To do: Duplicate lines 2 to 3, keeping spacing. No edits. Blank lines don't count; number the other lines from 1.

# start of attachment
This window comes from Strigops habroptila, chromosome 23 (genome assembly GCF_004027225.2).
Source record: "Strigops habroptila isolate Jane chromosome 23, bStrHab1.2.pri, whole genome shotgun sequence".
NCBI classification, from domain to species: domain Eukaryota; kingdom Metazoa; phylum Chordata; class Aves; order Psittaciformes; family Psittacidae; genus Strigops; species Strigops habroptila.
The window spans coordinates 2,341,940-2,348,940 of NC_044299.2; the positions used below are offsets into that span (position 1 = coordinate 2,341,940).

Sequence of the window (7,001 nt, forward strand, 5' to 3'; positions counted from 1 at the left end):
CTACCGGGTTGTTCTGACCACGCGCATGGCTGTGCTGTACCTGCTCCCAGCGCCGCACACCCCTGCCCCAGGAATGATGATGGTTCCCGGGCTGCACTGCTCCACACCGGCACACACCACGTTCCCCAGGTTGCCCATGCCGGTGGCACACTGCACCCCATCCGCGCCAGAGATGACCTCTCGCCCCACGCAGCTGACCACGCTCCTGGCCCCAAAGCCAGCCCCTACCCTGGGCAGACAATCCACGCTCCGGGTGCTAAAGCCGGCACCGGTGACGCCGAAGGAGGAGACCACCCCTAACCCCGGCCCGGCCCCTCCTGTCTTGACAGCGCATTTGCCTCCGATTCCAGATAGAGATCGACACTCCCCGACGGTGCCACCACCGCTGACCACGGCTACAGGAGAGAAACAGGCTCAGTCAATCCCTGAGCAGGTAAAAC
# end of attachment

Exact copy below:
Source record: "Strigops habroptila isolate Jane chromosome 23, bStrHab1.2.pri, whole genome shotgun sequence".
NCBI classification, from domain to species: domain Eukaryota; kingdom Metazoa; phylum Chordata; class Aves; order Psittaciformes; family Psittacidae; genus Strigops; species Strigops habroptila.